A man touched down on the moon, a wall came down in Berlin, a world was connected by our own science and imagination. And this year, in this election, she touched her finger to a screen, and cast her vote, because after 106 years in America, through the best of times and the darkest of hours, she knows how America can change. Yes we can.

America, we have come so far. We have seen so much. But there is so much more to do. So tonight, let us ask ourselves – if our children should live to see the next century; if my daughters should be so lucky to live as long as Ann Nixon Cooper, what change will they see? What progress will we have made?

This is our chance to answer that call. This is our moment. This is our time – to put our people back to work and open doors of opportunity for our kids; to restore prosperity and promote the cause of peace; to reclaim the American Dream and reaffirm that fundamental truth – that out of many, we are one; that while we breathe, we hope, and where we are met with cynicism, and doubt, and those who tell us that we can't, we will respond with that timeless creed that sums up the spirit of a people:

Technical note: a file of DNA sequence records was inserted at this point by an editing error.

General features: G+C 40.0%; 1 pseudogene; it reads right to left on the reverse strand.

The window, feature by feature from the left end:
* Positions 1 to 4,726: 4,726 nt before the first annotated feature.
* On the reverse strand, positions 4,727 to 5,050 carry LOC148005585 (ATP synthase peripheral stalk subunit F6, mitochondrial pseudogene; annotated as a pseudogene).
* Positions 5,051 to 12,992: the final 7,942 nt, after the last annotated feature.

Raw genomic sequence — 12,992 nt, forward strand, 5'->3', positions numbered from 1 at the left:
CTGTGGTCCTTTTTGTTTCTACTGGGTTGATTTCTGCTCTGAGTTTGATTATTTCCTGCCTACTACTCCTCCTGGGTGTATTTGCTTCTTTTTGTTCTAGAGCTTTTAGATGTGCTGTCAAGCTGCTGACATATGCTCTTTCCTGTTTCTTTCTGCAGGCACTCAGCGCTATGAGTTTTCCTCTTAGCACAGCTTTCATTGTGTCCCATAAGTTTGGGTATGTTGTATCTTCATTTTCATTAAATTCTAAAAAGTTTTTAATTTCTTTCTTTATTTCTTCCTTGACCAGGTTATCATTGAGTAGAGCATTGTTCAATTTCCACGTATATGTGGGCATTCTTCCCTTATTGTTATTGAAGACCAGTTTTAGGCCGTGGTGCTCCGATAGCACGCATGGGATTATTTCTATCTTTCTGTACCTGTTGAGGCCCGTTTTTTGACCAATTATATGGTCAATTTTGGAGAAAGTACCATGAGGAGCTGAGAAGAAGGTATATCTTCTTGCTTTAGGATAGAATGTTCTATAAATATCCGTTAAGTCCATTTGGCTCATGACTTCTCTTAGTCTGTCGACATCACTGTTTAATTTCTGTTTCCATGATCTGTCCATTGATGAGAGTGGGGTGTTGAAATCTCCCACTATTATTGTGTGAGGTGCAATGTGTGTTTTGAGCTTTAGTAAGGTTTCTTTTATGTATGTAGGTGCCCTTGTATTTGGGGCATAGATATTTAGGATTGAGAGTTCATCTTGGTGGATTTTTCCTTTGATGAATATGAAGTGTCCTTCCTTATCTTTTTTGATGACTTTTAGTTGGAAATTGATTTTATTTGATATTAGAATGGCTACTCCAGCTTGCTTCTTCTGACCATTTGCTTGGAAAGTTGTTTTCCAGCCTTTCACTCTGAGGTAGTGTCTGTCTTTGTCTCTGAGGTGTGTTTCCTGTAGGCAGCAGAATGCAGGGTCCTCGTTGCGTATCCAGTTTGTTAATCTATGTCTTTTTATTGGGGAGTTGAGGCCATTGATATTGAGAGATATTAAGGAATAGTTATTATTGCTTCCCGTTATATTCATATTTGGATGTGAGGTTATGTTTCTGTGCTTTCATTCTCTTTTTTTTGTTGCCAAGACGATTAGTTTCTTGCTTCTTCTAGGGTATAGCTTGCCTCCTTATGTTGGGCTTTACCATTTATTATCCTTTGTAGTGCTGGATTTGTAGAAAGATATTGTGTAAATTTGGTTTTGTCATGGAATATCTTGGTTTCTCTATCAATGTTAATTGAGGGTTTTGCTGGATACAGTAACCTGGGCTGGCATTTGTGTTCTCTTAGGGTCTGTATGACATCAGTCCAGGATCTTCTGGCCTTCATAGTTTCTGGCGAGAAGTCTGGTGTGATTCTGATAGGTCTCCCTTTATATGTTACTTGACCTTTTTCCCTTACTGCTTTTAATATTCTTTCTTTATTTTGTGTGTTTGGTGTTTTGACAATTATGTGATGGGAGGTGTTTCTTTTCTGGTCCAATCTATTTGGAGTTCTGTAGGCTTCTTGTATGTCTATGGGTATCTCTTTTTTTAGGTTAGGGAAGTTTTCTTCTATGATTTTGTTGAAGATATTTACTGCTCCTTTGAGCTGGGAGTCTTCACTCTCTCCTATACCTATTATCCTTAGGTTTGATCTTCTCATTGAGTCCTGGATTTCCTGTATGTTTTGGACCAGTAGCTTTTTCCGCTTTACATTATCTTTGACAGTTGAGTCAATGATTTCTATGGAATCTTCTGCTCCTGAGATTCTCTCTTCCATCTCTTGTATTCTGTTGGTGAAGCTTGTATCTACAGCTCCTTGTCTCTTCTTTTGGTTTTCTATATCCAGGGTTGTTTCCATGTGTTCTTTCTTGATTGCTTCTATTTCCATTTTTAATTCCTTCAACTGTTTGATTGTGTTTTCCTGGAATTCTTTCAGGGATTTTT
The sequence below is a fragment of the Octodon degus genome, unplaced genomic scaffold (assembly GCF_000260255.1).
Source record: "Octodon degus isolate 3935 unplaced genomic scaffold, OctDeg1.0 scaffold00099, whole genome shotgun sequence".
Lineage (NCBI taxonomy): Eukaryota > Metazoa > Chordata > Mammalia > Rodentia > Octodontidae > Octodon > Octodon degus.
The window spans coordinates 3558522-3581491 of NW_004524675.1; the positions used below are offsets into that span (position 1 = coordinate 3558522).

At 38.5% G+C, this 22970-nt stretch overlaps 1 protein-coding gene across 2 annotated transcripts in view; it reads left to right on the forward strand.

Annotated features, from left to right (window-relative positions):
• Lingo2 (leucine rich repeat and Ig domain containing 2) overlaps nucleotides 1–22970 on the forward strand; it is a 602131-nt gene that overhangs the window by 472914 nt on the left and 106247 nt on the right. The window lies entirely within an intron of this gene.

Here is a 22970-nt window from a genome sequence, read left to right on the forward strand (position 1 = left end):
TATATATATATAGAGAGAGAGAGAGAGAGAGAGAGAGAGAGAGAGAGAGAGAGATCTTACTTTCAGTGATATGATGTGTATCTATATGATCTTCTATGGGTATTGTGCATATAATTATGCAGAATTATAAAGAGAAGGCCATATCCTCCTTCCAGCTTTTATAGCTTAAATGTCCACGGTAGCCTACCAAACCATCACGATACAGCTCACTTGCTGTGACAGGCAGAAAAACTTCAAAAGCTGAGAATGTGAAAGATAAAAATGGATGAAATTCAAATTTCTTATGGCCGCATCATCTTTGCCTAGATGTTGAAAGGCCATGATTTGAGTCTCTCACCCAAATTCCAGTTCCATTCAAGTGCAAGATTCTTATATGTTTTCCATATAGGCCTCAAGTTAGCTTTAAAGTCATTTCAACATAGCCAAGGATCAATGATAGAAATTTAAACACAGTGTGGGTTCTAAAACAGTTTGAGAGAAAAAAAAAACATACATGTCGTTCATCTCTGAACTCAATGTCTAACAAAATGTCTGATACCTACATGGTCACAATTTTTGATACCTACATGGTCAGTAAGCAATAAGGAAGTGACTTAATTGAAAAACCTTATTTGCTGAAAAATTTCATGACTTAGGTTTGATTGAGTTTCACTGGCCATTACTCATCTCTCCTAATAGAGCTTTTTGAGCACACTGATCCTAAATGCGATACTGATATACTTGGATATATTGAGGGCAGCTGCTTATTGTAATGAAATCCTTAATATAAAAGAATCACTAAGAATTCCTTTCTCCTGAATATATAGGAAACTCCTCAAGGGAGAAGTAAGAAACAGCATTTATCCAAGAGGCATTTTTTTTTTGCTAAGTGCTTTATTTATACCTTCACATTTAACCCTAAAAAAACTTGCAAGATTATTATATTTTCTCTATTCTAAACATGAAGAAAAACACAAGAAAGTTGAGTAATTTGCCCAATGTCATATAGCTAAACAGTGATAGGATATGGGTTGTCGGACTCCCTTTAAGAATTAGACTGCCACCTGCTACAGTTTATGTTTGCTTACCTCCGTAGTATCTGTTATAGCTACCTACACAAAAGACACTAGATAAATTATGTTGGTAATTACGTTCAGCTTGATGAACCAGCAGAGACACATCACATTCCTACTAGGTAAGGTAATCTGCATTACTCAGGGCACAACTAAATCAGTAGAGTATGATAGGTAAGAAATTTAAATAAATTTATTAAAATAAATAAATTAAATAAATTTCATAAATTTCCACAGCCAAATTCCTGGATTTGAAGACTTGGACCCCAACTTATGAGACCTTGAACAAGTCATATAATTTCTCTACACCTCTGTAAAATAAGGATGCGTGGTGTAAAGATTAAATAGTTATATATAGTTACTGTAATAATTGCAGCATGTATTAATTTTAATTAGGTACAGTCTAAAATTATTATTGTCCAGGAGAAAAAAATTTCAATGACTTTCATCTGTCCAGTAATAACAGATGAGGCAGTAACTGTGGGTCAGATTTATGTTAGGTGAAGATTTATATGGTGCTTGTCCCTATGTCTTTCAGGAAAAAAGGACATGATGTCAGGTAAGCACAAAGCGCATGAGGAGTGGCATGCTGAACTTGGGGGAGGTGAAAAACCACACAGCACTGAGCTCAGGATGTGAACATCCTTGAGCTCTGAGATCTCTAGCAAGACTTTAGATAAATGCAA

Yes we can. Thank you, God bless you, and may God Bless the United States of America.



Obama: A Life

1961 Born 4 August

The union in Hawaii between budding anthropologist Stanley Ann Dunham and a visiting student from Kenya, Barack Obama, is brief, but not without fruit. Their son, Barack Jr, is only two when his father leaves the family to study at Harvard. The couple divorce in 1964. Obama's mother raises him with help from her parents.

1967 Moves to Indonesia